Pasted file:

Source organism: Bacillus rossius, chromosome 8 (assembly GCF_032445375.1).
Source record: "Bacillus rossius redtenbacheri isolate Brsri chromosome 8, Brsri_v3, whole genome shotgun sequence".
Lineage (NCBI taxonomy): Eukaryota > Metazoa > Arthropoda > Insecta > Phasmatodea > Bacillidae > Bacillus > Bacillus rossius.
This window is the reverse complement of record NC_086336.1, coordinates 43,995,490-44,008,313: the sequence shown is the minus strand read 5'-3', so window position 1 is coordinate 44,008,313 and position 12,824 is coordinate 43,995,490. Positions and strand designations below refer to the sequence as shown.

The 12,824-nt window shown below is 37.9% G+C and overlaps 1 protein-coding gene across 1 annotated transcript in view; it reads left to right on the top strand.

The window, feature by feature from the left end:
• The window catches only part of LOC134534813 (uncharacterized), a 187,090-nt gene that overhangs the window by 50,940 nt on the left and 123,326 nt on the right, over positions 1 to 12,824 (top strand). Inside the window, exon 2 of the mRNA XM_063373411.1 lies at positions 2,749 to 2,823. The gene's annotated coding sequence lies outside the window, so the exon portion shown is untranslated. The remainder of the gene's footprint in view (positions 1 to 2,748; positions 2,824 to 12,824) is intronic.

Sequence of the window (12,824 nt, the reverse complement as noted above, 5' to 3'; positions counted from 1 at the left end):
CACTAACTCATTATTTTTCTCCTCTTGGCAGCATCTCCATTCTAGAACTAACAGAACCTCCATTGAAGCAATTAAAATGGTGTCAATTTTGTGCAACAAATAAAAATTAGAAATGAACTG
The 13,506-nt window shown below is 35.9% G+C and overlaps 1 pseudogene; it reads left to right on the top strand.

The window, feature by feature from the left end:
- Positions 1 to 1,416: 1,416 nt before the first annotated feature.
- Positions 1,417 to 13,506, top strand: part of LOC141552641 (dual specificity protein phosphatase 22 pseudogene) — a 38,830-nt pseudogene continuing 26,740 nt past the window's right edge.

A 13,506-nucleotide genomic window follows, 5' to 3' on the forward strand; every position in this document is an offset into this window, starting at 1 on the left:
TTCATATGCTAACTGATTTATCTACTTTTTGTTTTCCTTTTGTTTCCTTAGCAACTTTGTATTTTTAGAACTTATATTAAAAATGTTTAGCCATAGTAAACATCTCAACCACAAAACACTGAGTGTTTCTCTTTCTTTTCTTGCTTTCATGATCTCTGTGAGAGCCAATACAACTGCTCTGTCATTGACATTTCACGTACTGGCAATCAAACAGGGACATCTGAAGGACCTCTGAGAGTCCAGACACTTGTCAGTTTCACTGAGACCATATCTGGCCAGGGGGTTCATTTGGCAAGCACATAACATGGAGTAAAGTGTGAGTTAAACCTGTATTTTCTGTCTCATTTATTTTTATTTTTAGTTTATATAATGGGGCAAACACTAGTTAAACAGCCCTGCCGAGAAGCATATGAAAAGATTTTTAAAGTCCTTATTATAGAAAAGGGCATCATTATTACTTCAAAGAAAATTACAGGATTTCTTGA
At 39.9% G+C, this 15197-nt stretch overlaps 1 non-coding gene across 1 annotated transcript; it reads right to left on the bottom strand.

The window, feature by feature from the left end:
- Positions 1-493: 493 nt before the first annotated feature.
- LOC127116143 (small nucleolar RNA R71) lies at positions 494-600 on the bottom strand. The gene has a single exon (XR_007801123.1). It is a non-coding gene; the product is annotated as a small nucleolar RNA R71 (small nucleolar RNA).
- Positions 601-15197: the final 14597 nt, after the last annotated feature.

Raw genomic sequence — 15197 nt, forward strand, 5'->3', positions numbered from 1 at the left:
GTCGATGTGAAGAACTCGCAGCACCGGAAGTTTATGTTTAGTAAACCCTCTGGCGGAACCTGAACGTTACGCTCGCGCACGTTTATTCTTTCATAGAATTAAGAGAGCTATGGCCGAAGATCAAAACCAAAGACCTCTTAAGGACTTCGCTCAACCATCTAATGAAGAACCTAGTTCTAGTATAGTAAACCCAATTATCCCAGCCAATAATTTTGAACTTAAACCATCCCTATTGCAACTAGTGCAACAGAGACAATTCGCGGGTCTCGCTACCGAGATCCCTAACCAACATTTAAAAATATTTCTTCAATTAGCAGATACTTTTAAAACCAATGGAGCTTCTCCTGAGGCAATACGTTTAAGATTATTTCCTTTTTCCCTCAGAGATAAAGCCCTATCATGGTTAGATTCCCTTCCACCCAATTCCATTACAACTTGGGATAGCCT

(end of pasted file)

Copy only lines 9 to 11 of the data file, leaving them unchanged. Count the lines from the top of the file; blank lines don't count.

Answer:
CACTAACTCATTATTTTTCTCCTCTTGGCAGCATCTCCATTCTAGAACTAACAGAACCTCCATTGAAGCAATTAAAATGGTGTCAATTTTGTGCAACAAATAAAAATTAGAAATGAACTG
The 13,506-nt window shown below is 35.9% G+C and overlaps 1 pseudogene; it reads left to right on the top strand.

The window, feature by feature from the left end: